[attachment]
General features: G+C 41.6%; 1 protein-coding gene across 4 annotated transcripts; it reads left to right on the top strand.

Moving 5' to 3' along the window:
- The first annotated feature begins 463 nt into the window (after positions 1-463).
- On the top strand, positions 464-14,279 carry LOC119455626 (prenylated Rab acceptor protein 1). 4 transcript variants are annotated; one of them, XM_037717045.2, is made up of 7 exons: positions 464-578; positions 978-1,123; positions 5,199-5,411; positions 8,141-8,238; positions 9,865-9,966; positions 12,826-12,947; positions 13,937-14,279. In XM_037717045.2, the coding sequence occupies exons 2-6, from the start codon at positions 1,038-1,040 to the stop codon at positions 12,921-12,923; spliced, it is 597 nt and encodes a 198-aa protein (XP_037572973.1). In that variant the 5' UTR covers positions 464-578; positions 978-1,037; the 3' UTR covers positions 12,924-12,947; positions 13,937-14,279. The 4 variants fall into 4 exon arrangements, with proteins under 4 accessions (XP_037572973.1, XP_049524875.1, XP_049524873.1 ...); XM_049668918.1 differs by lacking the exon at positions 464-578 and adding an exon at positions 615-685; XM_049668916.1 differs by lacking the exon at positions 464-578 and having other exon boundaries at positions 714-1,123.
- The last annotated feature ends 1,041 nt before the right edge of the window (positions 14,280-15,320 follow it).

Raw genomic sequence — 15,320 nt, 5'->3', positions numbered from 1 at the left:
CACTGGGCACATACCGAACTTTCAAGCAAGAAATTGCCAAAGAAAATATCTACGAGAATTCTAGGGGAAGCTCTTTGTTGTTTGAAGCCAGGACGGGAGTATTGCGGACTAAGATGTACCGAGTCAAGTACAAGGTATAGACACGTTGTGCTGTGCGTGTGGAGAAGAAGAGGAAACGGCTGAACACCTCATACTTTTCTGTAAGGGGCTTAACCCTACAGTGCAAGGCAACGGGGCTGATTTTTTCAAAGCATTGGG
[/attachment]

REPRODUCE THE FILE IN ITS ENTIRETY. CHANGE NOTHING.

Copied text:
General features: G+C 41.6%; 1 protein-coding gene across 4 annotated transcripts; it reads left to right on the top strand.

Moving 5' to 3' along the window:
- The first annotated feature begins 463 nt into the window (after positions 1-463).
- On the top strand, positions 464-14,279 carry LOC119455626 (prenylated Rab acceptor protein 1). 4 transcript variants are annotated; one of them, XM_037717045.2, is made up of 7 exons: positions 464-578; positions 978-1,123; positions 5,199-5,411; positions 8,141-8,238; positions 9,865-9,966; positions 12,826-12,947; positions 13,937-14,279. In XM_037717045.2, the coding sequence occupies exons 2-6, from the start codon at positions 1,038-1,040 to the stop codon at positions 12,921-12,923; spliced, it is 597 nt and encodes a 198-aa protein (XP_037572973.1). In that variant the 5' UTR covers positions 464-578; positions 978-1,037; the 3' UTR covers positions 12,924-12,947; positions 13,937-14,279. The 4 variants fall into 4 exon arrangements, with proteins under 4 accessions (XP_037572973.1, XP_049524875.1, XP_049524873.1 ...); XM_049668918.1 differs by lacking the exon at positions 464-578 and adding an exon at positions 615-685; XM_049668916.1 differs by lacking the exon at positions 464-578 and having other exon boundaries at positions 714-1,123.
- The last annotated feature ends 1,041 nt before the right edge of the window (positions 14,280-15,320 follow it).

Raw genomic sequence — 15,320 nt, 5'->3', positions numbered from 1 at the left:
CACTGGGCACATACCGAACTTTCAAGCAAGAAATTGCCAAAGAAAATATCTACGAGAATTCTAGGGGAAGCTCTTTGTTGTTTGAAGCCAGGACGGGAGTATTGCGGACTAAGATGTACCGAGTCAAGTACAAGGTATAGACACGTTGTGCTGTGCGTGTGGAGAAGAAGAGGAAACGGCTGAACACCTCATACTTTTCTGTAAGGGGCTTAACCCTACAGTGCAAGGCAACGGGGCTGATTTTTTCAAAGCATTGGG